A few days later, I hopped on to a bus to Downpatrick. Strangford had been a bust, but perhaps I’d have more luck in the adjoining constituency of South Down. This is a beautiful country. Drumlins rise and fall, boreens ferret away between tightly packed fields, and the Mourne Mountains are stamped indigo on the horizon. I might have gone to Newcastle, a fine town on the Irish Sea, or to Rostrevor on Carlingford Lough. But I chose Downpatrick, with its Georgian houses and hilly streets, for its relative size and status as the county town. 

South Down has been a Sinn Féin constituency since 2017, and a reliable nationalist win for decades before that. The Conservative running here is Hannah Westropp, whose rather coy candidate bio leaves it unclear whether she lives in Northern Ireland or has been Izzarded in from England. 

Downpatrick is a smaller, quieter place than Newtownards. The lampposts advertise Sinn Féin and Alliance. Most of the people I approach, quite sensibly, don’t want to talk about the election. The response of one friendly old gent at a bus stop on St Patrick’s Avenue was typical: “Sorry, mate. I’ve no interest in it. Fed up. No interest at all.” Eventually, I strike lucky. A woman on Market Street knows that a Tory is contesting South Down. I’m intrigued. Had she seen a poster, got a leaflet through the letterbox? “No, it was on Radio Ulster, they went through all the candidates.” This was the only person aware of a local Tory campaign. Otherwise, the situation in South Down was no different to Strangford: a ghost hunt.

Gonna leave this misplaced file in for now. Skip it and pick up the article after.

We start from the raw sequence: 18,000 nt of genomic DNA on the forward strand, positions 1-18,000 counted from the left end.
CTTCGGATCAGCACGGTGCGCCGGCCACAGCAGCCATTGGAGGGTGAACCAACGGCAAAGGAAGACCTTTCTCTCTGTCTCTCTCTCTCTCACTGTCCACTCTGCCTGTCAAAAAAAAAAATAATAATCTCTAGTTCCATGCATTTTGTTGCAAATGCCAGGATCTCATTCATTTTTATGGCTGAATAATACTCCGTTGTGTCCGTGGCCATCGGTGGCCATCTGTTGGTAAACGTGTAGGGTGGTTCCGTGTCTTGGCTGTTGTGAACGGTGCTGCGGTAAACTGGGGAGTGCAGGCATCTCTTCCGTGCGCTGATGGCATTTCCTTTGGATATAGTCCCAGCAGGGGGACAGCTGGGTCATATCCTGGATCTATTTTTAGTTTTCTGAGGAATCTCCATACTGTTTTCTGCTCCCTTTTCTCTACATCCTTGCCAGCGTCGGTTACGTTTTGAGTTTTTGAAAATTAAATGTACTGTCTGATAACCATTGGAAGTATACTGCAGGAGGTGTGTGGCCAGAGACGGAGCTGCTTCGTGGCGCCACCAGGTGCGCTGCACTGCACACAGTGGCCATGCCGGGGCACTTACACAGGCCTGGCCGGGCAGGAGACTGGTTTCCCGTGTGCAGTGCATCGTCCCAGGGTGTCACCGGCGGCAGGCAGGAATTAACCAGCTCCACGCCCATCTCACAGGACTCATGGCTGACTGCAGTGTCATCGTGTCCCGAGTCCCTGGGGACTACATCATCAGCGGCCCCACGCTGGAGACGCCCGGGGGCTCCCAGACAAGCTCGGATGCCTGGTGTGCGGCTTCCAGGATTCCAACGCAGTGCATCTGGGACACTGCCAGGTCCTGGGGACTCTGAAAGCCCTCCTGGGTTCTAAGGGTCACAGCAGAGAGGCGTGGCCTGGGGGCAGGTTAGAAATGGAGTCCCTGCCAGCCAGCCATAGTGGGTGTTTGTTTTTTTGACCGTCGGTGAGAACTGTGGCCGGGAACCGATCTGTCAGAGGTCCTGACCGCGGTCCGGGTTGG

On the bus back to Belfast, rain spotting the windows, I admitted defeat. Granted, the Tories are standing in three other constituencies — East Londonderry, West Tyrone, and Newry and Armagh. Maybe Coleraine is a hotbed of Tory activism. Perhaps if I’d gone out to Tyrone I might have witnessed an electrifying rally on the streets of Strabane, blue rosettes winking in the sun. For all I know, the people of Newry can barely walk down Merchants Quay without being harangued by a Conservative canvasser. Somehow, though, I doubt it. 

The NI Conservatives march on paper alone. It’s a bizarre situation, and easy to make light of. But there’s a bleaker side to all this, too. Northern Ireland is creaking at the seams. Recent recommended cuts to the NHS were so extreme that the Health Minister has simply refused to make them. Infrastructure is failing, homelessness is rising, and Lough Neagh, once the UK’s largest freshwater lake, is now the world’s largest petri dish. In such times, a party that treats Northern Ireland as a political Wendy house ceases to be funny.